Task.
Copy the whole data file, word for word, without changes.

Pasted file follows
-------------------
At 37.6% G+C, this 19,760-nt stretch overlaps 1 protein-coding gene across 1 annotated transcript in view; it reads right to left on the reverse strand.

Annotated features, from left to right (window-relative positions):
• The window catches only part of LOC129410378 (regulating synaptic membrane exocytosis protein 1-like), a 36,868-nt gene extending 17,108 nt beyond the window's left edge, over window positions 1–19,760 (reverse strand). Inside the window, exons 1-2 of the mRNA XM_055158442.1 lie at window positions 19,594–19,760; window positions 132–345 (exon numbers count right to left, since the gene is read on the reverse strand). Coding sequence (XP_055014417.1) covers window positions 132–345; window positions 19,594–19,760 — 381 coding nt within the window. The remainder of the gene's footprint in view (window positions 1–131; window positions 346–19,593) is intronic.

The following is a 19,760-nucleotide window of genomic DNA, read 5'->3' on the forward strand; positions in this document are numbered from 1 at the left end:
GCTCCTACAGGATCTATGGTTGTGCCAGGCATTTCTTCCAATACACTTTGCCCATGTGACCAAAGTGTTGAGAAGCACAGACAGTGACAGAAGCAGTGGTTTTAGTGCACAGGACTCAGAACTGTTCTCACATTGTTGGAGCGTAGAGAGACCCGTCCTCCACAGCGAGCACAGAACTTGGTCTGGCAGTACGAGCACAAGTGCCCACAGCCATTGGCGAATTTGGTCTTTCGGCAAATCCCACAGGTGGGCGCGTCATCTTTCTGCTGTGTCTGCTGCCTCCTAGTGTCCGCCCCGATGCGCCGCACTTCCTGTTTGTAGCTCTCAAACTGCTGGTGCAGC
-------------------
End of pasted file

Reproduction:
At 37.6% G+C, this 19,760-nt stretch overlaps 1 protein-coding gene across 1 annotated transcript in view; it reads right to left on the reverse strand.

Annotated features, from left to right (window-relative positions):
• The window catches only part of LOC129410378 (regulating synaptic membrane exocytosis protein 1-like), a 36,868-nt gene extending 17,108 nt beyond the window's left edge, over window positions 1–19,760 (reverse strand). Inside the window, exons 1-2 of the mRNA XM_055158442.1 lie at window positions 19,594–19,760; window positions 132–345 (exon numbers count right to left, since the gene is read on the reverse strand). Coding sequence (XP_055014417.1) covers window positions 132–345; window positions 19,594–19,760 — 381 coding nt within the window. The remainder of the gene's footprint in view (window positions 1–131; window positions 346–19,593) is intronic.

The following is a 19,760-nucleotide window of genomic DNA, read 5'->3' on the forward strand; positions in this document are numbered from 1 at the left end:
GCTCCTACAGGATCTATGGTTGTGCCAGGCATTTCTTCCAATACACTTTGCCCATGTGACCAAAGTGTTGAGAAGCACAGACAGTGACAGAAGCAGTGGTTTTAGTGCACAGGACTCAGAACTGTTCTCACATTGTTGGAGCGTAGAGAGACCCGTCCTCCACAGCGAGCACAGAACTTGGTCTGGCAGTACGAGCACAAGTGCCCACAGCCATTGGCGAATTTGGTCTTTCGGCAAATCCCACAGGTGGGCGCGTCATCTTTCTGCTGTGTCTGCTGCCTCCTAGTGTCCGCCCCGATGCGCCGCACTTCCTGTTTGTAGCTCTCAAACTGCTGGTGCAGC